The Angriest Man in Brooklyn

Movie review by
Jeffrey M. Anderson, Common Sense Media
The Angriest Man in Brooklyn Movie Poster Image
Vulgar, stressful movie is a chore, despite worthy message.
  • R
  • 2014
  • 83 minutes

Parents say

age 16+
Based on 1 review

Kids say

age 16+
Based on 2 reviews

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A lot or a little?

The parents' guide to what's in this movie.

Positive Messages

The message is very clear: We neglect too many things in our lives until we realize that it's all going to end. The movie gets you to think about what's most important, what would you do, and who would you spend time with if you only had 90 minutes left.

Positive Role Models & Representations

Though the characters come out the other side having learned about life and how to appreciate others, they're rather horrible, lost, angry, people for most of the movie, and their behavior is usually questionable, if not outright abominable.


Almost constant shouting, raging, and arguing. A man is diagnosed with a brain aneurysm and has only a short time to live. There's a car crash and two high-speed car chases. In flashback, a man gets the news that his oldest son has died. A man jumps off the Brooklyn Bridge in a suicide attempt. A cat jumps out a window and is said to have died. A man is sprayed with mace.


One brief but graphic sex scene, with a woman leaning over in the foreground and a man thrusting behind. The man makes "climaxing" noises at the end. No nudity is shown during this scene. A character talks extensively about making love to his wife, with references to "getting it up," though nothing is shown. Oral sex is referenced; additional sex talk. A man's wife admits to having an affair with another man.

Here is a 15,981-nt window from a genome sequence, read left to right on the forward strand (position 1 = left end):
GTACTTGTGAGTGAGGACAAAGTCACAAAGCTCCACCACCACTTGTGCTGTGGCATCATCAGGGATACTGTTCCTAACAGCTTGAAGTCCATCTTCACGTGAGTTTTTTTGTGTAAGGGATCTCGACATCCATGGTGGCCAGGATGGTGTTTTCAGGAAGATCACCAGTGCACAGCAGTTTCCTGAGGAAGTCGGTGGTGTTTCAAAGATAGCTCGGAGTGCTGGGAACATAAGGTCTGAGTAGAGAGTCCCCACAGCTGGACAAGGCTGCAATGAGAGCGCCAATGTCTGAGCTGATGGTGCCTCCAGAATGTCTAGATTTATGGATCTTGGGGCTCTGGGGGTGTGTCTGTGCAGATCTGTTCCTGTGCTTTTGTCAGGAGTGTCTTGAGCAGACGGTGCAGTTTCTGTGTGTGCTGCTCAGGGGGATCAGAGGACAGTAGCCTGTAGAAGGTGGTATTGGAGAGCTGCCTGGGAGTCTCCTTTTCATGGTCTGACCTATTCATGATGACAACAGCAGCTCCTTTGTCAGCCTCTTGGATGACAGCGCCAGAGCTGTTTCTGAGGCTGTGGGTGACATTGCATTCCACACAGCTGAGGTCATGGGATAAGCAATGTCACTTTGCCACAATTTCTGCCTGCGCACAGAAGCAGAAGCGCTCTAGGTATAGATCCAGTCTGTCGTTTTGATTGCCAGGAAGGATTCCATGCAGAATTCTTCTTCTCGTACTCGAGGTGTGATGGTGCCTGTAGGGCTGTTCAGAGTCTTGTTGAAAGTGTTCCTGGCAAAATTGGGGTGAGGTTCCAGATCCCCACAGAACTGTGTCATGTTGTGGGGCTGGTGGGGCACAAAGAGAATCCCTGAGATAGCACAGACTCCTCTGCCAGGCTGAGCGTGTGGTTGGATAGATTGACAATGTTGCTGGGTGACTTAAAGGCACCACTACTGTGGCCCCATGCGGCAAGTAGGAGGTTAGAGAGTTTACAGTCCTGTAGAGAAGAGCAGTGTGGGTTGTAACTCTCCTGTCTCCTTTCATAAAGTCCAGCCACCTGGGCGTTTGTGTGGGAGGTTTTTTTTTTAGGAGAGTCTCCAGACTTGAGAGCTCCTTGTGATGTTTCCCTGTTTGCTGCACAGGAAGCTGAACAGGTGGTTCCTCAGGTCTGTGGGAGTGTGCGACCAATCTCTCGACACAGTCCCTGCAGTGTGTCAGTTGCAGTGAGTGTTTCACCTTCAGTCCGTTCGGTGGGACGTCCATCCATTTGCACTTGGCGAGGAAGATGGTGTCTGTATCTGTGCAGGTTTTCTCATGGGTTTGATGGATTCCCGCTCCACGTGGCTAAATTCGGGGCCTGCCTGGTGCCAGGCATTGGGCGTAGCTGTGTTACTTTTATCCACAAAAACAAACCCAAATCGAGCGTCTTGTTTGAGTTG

Language is very strong and frequently used in anger, rather than for humor. "F--k" and "s--t" are used several times. Also "c--t," "goddamn," "crap," "hell," "prick," "piss," "jerk," and "balls," plus "oh God," "oh my God," and "for God's sake" (as exclamations).

Drinking, Drugs & Smoking

One of the major characters has a pill problem. The pills she takes are unidentified, but she takes them to feel high and to deal with stress at work. Several characters accuse her of being high. Later she's seen drinking from a glass of wine.

What parents need to know

Parents need to know that while The Angriest Man in Brooklyn is centered on a worthwhile message -- pay attention to what matters in life before it's too late -- it's ultimately an anxious, exhausting viewing experience. Much of that is thanks to the constant strong language; it's angry, frustrated swearing that includes "f--k," "s--t," and much more. A major character pops pills to deal with stress, and characters accuse her of being stoned. She also has fairly graphic sex with her boss; while no nudity is on display, the sounds and positioning make it very risque. There are also some car chases, death, and suicide attempts. But the movie could still spark discussions about what's really important and what you would do if you only had 90 minutes left.

User Reviews

  • Parents say
  • Kids say